Edie Johnson's days are measured by place. Her time on the streets is marked by where she is and when.
There is a routine to follow, even though she is homeless.
Waking up around dawn when it's time to leave the shelter or nighttime sleeping spot. Moving somewhere to wait before breakfast. Then finding a place to linger before moving on again.
Those routine movements are interjected by the clamor of downtown Oklahoma City rehabilitation and construction bringing attention to the habits and presence of the homelessness there.
Many spend afternoons panhandling or waiting for someone needing day labor to drive by hiring for work. Still others pass the afternoon and evening traveling to a nearby convenience or liquor store and then back to a place where they won't be bothered while drinking.
Johnson, 48, said she's lived on the streets for years. Most recently she's called downtown parks and areas below Interstate 40 home, camping and occasionally staying in local shelters.
Her street friends call her "Mama." When things get tough, they ask her for advice and a shoulder.
"I tell them to put it all in God's hands and don't think negative," she says while sitting on a curb in a parking lot near California and Western avenues.
Friends wander past waving and sitting with her in the gritty parking lot before picking up and walking south across a torn up road full of construction signs toward the City Rescue Mission.
Recently, the almost nomadic traveling associated with street life has pushed many of the homeless downtown to more visible areas. This has prompted concern from some businesses and questions of whether the population is increasing or if it only appears that way.
A lagging economic indicator
Evidence is mostly anecdotal since numbers of homeless are counted around the beginning of each year, but Homeless Alliance Executive Director Dan Straughan said shelters are staying full and he's getting more calls from residents and business owners near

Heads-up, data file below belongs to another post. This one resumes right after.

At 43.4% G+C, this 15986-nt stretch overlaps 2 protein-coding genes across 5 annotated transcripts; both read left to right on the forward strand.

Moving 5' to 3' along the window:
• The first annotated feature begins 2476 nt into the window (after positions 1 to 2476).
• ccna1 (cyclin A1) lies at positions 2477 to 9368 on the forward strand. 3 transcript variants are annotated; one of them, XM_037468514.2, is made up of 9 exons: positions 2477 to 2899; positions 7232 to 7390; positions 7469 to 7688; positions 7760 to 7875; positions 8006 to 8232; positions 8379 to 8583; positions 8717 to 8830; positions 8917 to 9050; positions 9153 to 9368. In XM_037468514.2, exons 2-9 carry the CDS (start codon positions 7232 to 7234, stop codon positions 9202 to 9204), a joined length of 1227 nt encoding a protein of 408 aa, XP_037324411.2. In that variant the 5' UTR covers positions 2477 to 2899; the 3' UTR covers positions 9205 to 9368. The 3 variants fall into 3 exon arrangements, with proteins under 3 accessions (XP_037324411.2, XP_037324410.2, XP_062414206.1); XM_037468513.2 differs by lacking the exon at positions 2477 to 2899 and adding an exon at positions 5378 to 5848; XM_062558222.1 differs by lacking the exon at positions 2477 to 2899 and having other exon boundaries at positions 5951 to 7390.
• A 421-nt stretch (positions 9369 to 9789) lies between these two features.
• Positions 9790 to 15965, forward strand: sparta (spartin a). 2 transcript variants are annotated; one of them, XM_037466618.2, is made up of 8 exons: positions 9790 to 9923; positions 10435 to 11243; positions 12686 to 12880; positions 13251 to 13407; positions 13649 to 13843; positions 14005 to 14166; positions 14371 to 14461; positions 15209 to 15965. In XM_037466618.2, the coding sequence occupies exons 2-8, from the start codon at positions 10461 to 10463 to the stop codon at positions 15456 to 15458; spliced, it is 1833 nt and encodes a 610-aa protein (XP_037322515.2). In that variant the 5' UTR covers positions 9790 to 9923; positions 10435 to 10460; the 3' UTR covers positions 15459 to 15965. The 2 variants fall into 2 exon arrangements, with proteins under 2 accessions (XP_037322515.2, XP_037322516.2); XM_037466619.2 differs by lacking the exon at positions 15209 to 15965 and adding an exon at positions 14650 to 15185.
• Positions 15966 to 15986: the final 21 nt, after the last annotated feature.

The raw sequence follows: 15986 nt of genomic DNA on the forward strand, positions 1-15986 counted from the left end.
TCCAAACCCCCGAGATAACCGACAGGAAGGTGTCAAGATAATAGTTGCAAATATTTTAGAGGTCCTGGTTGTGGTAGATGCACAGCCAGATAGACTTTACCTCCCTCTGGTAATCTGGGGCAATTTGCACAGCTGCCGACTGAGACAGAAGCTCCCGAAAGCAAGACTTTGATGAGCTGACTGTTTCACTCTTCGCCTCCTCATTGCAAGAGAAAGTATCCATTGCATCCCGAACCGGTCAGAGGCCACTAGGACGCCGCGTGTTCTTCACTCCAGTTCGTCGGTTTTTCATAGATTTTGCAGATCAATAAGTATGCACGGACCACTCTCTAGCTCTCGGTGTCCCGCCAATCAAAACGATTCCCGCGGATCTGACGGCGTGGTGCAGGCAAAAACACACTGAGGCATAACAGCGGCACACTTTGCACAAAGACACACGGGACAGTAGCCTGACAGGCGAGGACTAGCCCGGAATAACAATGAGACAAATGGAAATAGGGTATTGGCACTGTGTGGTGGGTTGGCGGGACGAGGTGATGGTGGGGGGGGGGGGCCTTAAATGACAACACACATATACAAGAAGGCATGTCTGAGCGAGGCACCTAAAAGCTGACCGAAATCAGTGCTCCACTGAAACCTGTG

"People are reporting to me that our street population downtown has exploded," he said.
It could be possible since homelessness usually follows behind dips in the economy. For that reason it's referred to as a lagging economic indicator.
Some 1,100 homeless live in the streets and shelters of Oklahoma City.
Straughan thinks numbers on the street have probably increased some. But the most likely explanation for why more are noticing people like Johnson is the construction in many areas downtown. The revamping of Film Row, the raising of the Devon tower and various road projects have pushed many transients into more obvious locations.
"We all have a stereotype of a middle-age guy, scruffy, dirty, talking to himself and panhandling. He's a minority. The reality is they are people like you and me who tripped into homelessness."
In an OU baseball cap, jeans and a sweater, Johnson could fit in with the tourists in Bricktown, but she prefers the company of her friends who call the streets home.
The routine feels comfortable on the streets, she said. But she knows her family is ashamed.
After her 5-year-old son's death in 1984 and a string of abusive relationships, Johnson turned to drugs and alcohol and had a falling out with her
"I turned to paint, alcohol, anything to numb the pain," she said. "And I don't want them to see me suffer anymore."
Panhandling Concerns Grow